Technology & Software
"We used Civil Designer software for the rail and road alignments and to calculate the earthworks profiles. We also determined the details of the various types of earth retaining walls as well as rail clearances. At most sections there was only 200mm clearance. The surveyor on site also used Civil Designer which made the interchange of alignment and designer files so much easier."
Section of the 250m Long Portal|
HHO, who were appointed in September 2006 were involved in the review of the preliminary design, draft design, draft construction and construction design phases. Says Hugo: "We had regular meetings with the contractors as well as design review meetings. It has been an iterative design process taking into account many elements, like cost and constructability."
Phase 1 of the Cut and Cover|
During the preliminary design phase the HHO project management team looked at various options for part of their section of the Gautrain (Cut and Cover 6) that passes underneath the Ben Schoeman highway.
Cut & Cover
The Ben Schoeman Highway, where the N1 transfers traffic from Johannesburg to Tshwane, carries 300 000 vehicles per day and is purported to be the busiest stretch of road in South Africa. Taking traffic accommodation into account was an important consideration in their decision to use the cut and cover tunnelling method on this portion of the Gautrain project.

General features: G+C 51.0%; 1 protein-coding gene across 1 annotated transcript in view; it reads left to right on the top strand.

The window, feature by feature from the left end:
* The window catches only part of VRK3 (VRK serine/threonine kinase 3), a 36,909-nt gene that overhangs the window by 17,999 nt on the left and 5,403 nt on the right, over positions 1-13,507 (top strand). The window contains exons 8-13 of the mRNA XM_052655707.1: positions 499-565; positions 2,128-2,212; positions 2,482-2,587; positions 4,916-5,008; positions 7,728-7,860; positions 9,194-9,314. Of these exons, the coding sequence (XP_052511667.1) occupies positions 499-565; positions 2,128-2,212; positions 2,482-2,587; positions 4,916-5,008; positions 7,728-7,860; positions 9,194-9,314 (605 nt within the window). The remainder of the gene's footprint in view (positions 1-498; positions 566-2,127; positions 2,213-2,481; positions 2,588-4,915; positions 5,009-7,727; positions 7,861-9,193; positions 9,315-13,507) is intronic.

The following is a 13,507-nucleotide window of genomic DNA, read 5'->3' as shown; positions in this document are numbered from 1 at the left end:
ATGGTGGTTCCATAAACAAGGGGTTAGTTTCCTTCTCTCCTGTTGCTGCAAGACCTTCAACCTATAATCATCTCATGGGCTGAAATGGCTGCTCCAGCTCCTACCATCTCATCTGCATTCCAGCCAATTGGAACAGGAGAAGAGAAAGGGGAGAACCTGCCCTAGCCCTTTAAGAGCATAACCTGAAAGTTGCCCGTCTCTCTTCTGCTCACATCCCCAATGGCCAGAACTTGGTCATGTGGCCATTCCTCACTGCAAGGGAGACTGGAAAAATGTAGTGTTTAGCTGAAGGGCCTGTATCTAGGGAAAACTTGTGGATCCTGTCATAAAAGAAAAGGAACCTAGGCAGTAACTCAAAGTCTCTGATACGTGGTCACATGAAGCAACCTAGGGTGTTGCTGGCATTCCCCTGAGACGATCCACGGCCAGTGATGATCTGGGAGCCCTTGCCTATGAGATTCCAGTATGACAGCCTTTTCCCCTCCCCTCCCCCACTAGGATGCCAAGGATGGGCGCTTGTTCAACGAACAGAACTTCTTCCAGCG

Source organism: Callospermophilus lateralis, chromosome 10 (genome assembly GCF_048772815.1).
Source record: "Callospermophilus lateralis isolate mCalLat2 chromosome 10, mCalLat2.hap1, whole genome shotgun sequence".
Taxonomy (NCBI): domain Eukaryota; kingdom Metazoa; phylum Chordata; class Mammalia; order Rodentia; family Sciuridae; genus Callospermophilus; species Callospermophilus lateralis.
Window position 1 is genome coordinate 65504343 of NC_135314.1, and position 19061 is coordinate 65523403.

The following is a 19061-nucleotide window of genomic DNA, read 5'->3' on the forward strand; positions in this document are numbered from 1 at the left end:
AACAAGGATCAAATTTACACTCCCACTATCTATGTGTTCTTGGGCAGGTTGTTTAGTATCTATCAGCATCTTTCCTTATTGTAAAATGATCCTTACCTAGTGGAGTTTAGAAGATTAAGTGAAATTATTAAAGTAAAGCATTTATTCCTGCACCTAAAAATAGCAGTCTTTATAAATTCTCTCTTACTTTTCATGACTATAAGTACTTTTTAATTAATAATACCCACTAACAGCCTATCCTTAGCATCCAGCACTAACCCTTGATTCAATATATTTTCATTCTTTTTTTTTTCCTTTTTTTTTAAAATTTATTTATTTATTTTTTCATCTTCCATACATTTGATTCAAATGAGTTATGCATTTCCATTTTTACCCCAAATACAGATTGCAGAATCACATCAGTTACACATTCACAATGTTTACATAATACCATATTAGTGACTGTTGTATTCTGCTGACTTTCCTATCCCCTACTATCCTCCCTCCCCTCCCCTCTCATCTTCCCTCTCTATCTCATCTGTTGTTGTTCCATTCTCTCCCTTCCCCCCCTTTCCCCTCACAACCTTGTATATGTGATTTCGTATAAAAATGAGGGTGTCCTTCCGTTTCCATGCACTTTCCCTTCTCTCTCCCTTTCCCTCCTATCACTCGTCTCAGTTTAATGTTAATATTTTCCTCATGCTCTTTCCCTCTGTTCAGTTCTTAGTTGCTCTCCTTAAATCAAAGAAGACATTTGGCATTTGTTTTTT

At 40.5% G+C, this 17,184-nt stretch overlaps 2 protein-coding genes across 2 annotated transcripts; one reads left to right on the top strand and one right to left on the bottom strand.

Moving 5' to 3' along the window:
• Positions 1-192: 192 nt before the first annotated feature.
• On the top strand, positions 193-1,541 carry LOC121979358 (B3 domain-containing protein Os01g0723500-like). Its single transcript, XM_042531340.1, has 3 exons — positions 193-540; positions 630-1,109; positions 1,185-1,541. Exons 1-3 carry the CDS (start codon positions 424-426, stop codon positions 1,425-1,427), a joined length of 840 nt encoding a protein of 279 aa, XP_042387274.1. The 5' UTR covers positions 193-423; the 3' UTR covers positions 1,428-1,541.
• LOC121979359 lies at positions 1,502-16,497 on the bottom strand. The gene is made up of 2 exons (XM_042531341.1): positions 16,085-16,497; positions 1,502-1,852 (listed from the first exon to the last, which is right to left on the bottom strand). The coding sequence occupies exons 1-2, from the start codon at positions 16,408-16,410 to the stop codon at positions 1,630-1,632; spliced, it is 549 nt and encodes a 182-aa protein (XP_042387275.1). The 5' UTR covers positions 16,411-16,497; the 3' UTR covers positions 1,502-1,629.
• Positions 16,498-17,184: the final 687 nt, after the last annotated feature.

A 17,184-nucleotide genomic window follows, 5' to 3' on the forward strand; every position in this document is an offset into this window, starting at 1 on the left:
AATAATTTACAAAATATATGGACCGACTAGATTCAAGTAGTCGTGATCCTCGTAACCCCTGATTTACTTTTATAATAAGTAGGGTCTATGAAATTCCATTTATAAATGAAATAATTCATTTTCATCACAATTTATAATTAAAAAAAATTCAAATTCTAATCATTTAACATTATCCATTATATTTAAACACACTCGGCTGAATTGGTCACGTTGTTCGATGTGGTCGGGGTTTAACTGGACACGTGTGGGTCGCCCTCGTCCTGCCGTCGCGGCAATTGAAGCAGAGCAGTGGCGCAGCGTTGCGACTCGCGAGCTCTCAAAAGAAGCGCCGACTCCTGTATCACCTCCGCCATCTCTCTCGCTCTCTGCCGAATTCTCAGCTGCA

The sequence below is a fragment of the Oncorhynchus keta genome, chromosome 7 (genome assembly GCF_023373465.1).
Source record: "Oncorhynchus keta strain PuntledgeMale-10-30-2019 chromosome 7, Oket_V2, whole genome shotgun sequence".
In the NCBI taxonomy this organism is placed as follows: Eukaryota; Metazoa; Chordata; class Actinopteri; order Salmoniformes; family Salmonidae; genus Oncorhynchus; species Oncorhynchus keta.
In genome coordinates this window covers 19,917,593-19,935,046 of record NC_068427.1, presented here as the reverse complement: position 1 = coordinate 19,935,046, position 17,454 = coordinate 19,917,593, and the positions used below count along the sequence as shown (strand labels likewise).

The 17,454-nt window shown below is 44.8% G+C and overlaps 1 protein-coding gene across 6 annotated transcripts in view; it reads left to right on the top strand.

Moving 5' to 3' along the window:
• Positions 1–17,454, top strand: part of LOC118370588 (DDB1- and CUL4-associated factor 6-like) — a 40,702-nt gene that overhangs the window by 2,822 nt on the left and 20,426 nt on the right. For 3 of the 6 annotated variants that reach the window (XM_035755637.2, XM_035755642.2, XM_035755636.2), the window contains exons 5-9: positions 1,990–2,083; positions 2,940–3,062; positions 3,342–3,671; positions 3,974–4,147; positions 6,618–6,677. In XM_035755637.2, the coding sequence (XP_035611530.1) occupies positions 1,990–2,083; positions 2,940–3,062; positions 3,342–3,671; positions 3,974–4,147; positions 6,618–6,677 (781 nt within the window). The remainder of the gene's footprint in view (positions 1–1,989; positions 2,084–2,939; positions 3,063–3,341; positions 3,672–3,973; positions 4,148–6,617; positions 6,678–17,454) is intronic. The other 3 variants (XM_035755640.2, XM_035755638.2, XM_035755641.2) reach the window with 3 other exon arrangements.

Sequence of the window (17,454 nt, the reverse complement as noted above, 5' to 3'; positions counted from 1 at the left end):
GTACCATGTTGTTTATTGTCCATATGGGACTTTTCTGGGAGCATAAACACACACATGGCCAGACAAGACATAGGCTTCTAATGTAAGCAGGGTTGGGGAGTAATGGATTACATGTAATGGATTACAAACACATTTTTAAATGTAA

This involved building a temporary 3 lane bypass in order that the rail crossing below the highway could be trench excavated for the construction of the in situ tunnel portals. While the rock underneath the highway was being excavated, lateral supporting pillars (18m exposed depth) were put in place to stablise the road and prevent the trench from collapsing. This way traffic flow could continue undisturbed on the temporary deviations.
To achieve this stability, HHO used temporary anchored piles. Says Hugo, "As we went down, we had to put anchors in to keep the piles back. We would then monitor the deflection of piles to check for any lateral movement. We constructed the portals in situ and then reinstated the road using vertical reinforced earth panels and backfill."